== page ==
TÁR raises plenty of fascinating questions, but Field unfortunately proves more interested in depicting the luridness of their specific context here than he does in exploring them with much substance or daring.
The first scene of Todd Field’s TÁR sees its eponymous lead character (Cate Blanchett) in conversation with The New Yorker’s Adam Gopnik (playing himself). As expected, the scene provides us with some basic information about the one and only Lydia Tár: We learn that she is a world-renowned musician and the current conductor of the Berlin Philharmonic; that she is married to the orchestra’s concertmaster Sharon Goodnow (Nina Hoss), with whom she has a daughter; that she is an EGOT honoree; and that she has a new book, Tár On Tár, hitting shelves soon. With its flowing conversational rhythms, which at least mimic the syntax of intellectual conversation (or anyway a New Yorker reader’s idea of what that would be), the conversation also defines a strong baseline fidelity to Tár’s rarefied, high-art milieu — a fidelity which Field immediately proceeds to deviate from. The following two scenes, which see Tár flirting with a female admirer after the New Yorker talk and having lunch with a less talented conductor (Mark Strong) who all but begs her to show him her score sheets, play up the contrast between the ostensible propriety of the respective settings and the tawdry substance of the interactions. The contrast is sharpened when we later learn that Strong’s character, who had offered Tár the use of his private jet, rescinds his invitation, as if to even the score after their conversation failed to go his way.
It’s during the scene directly following that lunch, however, that TÁR really starts to show its hand. The setting is a Julliard masterclass on conducting which Tár is invited to teach. The subject is the perennial question of artistic value. And the inciting event is a comment from a self-identified “BIPOC pangender” student Max (Zethphan D. Smith-Gneist), who says that he is unable to appreciate Bach because he was a misogynist. Tár, whose own career has been building to a recording of Mahler’s Fifth Symphony, proceeds to unleash the full force of her authority and learning on Max, who for his part is entirely unequipped to defend his conflation of an artist’s life and the value of their work. There are genuine conversations to be had about how questions of canonicity and classical music conservation intersect with histories of racism and sexism: It is not incidental that the Julliard class begins with Max having chosen to conduct an atonal piece, a decision Tár questions not just because she considers it to be wretched, but also because it seems to obviate the role of the conductor. Field, though, is ultimately less interested in these questions than in entertaining us with Tár’s monologue. And to that extent he succeeds. The entire sequence, shot in one take, moves like a comedy routine, with Tár firing off line after withering line in quick succession. Within the film, the atonal versus classical music debate amounts to little more than an amusing talking point.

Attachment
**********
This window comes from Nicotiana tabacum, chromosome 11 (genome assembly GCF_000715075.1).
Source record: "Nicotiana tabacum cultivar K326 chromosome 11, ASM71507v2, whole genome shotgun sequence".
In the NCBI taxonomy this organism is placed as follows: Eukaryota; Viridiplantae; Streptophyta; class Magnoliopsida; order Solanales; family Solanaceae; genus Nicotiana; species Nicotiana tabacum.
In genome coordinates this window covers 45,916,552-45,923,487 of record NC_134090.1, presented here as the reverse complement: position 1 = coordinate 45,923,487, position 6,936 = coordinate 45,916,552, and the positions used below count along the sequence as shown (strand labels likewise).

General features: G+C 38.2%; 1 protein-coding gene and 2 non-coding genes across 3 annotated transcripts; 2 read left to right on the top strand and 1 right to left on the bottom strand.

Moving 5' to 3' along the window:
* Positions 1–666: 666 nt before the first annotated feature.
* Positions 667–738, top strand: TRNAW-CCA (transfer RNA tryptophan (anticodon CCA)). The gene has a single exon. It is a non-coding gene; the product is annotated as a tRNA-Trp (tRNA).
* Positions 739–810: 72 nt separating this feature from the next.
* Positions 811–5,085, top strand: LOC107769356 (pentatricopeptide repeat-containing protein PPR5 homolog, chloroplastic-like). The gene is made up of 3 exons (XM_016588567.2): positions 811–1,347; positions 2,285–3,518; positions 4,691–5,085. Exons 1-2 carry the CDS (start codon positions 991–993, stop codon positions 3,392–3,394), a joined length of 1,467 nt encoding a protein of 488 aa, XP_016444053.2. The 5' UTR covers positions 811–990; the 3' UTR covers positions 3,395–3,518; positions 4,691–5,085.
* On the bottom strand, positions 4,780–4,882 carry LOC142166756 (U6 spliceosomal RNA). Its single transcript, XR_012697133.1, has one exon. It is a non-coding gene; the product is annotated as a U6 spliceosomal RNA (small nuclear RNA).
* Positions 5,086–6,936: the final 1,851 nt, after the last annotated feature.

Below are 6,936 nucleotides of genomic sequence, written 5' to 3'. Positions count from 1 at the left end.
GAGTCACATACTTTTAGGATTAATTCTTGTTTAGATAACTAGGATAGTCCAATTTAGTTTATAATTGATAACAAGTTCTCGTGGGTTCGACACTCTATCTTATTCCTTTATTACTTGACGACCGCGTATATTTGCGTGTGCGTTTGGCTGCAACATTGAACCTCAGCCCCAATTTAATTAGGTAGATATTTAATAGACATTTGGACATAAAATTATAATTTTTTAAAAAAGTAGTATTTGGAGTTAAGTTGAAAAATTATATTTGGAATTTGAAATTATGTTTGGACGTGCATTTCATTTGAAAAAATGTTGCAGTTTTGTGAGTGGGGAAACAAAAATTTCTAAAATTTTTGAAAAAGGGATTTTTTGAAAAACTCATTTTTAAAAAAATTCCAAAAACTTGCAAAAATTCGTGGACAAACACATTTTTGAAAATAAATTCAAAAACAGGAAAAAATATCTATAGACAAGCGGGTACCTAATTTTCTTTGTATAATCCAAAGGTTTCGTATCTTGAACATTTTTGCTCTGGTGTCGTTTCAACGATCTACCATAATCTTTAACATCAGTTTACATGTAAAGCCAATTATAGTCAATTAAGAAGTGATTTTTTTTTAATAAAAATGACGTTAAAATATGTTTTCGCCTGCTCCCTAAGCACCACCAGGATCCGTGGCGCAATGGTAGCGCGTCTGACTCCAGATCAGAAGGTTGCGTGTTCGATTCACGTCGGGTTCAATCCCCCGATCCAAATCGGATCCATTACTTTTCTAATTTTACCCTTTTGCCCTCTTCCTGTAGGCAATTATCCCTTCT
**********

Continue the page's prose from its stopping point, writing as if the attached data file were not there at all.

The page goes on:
Indeed, TÁR as a whole works to introduce about as many talking points as possible, bringing up sundry variations of the relationship between art and personality. When Tár has lunch with her mentor Andris (Julian Glover), a story about orchestra politicking between two men during the post-war deNazification period leads to an on-point punchline: “Who was the better composer?” Similarly, Schopenhauer is introduced in dialogue mainly to incorporate yet another question about how a person’s life relates to their work. The film’s leisurely 158-minute runtime makes ample room for a range of procedural specifics, but Field’s selectiveness about which procedures to actually depict makes it difficult to see TÁR as a complex character study within a scrupulously detailed milieu. The film is, for instance, far less interested in the actual workings of the Berlin Philharmonic than in detailing how Tár undermines these procedures, violating the orchestra’s blind auditions and advancing the career of a new young cellist, Olga (Sophie Kauer), whom she becomes attracted to. Field’s procedural eye does not extend, either, to the legal deposition Tár attends after a former mentee, Krista Taylor, commits suicide and allegations of abuse circulate in the media. Ultimately, Field’s perspective on its milieu and lead character is more analogous to, say, Alex Ross Perry’s Listen Up Philip (2014) than to Ted Fendt’s Classical Period (2018).
To be clear: that last statement is not intended to ground a value judgment, but to clarify Field’s approach. And to his credit, it is a superb joke that the film’s setting turns out to be not the world of classical music but the world of marketing. TÁR is in fact much closer in spirit to the lurid, manipulative, mean-girl rivalries of Brian De Palma’s Passion (2012) than its cold surfaces might initially suggest. More representative than the opening scene with Gopnik is the one where Tár pets Olga in full view of her wife and the entire orchestra. To the extent that the film is really “about” anything, it is about the question of whether there is such a thing as an “objective” artistic judgment. And Field’s decision to take this quandary into camp/exploitation territory, using #MeToo and “cancel culture” talking points somewhat opportunistically, is no fault in itself. (The approach yields such pleasures as the sight of Blanchett’s Tár threatening a six-year-old girl in German.) The trouble is that he does not, in the end, take any genuine risks. TÁR features some psycho-horror tropes à la Darren Aronofsky’s Black Swan (2010), but Field mainly uses these to flatten and obfuscate at every turn. Indeed, Field takes such a coyly suggestive approach with everything that by the end, his choice to play the credits in reverse at the beginning of the film starts to look like his most daring move.